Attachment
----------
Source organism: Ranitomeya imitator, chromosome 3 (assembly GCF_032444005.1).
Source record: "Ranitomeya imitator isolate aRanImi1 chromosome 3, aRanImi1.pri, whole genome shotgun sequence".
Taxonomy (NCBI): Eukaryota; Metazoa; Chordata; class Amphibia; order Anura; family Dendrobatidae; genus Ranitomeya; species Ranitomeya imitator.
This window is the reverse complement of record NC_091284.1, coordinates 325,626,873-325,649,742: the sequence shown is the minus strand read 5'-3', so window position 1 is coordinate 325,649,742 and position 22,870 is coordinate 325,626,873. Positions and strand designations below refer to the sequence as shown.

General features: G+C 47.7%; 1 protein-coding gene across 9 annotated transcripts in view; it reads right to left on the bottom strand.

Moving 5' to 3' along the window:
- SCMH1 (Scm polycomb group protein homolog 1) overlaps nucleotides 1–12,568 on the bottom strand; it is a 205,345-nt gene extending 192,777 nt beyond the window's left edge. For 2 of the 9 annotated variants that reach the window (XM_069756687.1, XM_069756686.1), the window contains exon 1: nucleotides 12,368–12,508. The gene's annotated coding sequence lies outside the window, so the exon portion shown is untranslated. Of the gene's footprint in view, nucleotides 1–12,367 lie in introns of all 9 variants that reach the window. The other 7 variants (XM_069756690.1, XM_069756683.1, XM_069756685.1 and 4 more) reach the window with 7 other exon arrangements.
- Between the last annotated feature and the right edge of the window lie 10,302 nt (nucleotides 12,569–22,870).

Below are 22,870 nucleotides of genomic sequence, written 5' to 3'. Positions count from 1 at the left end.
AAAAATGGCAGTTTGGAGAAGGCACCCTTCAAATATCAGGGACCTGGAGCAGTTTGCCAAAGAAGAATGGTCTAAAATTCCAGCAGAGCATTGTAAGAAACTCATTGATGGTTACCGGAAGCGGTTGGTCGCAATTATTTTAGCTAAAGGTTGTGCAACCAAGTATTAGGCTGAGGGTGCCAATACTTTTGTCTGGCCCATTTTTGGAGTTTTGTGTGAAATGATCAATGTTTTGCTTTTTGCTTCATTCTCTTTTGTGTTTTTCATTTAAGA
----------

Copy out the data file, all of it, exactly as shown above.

Source organism: Ranitomeya imitator, chromosome 3 (assembly GCF_032444005.1).
Source record: "Ranitomeya imitator isolate aRanImi1 chromosome 3, aRanImi1.pri, whole genome shotgun sequence".
Taxonomy (NCBI): Eukaryota; Metazoa; Chordata; class Amphibia; order Anura; family Dendrobatidae; genus Ranitomeya; species Ranitomeya imitator.
This window is the reverse complement of record NC_091284.1, coordinates 325,626,873-325,649,742: the sequence shown is the minus strand read 5'-3', so window position 1 is coordinate 325,649,742 and position 22,870 is coordinate 325,626,873. Positions and strand designations below refer to the sequence as shown.

General features: G+C 47.7%; 1 protein-coding gene across 9 annotated transcripts in view; it reads right to left on the bottom strand.

Moving 5' to 3' along the window:
- SCMH1 (Scm polycomb group protein homolog 1) overlaps nucleotides 1–12,568 on the bottom strand; it is a 205,345-nt gene extending 192,777 nt beyond the window's left edge. For 2 of the 9 annotated variants that reach the window (XM_069756687.1, XM_069756686.1), the window contains exon 1: nucleotides 12,368–12,508. The gene's annotated coding sequence lies outside the window, so the exon portion shown is untranslated. Of the gene's footprint in view, nucleotides 1–12,367 lie in introns of all 9 variants that reach the window. The other 7 variants (XM_069756690.1, XM_069756683.1, XM_069756685.1 and 4 more) reach the window with 7 other exon arrangements.
- Between the last annotated feature and the right edge of the window lie 10,302 nt (nucleotides 12,569–22,870).

Below are 22,870 nucleotides of genomic sequence, written 5' to 3'. Positions count from 1 at the left end.
AAAAATGGCAGTTTGGAGAAGGCACCCTTCAAATATCAGGGACCTGGAGCAGTTTGCCAAAGAAGAATGGTCTAAAATTCCAGCAGAGCATTGTAAGAAACTCATTGATGGTTACCGGAAGCGGTTGGTCGCAATTATTTTAGCTAAAGGTTGTGCAACCAAGTATTAGGCTGAGGGTGCCAATACTTTTGTCTGGCCCATTTTTGGAGTTTTGTGTGAAATGATCAATGTTTTGCTTTTTGCTTCATTCTCTTTTGTGTTTTTCATTTAAGA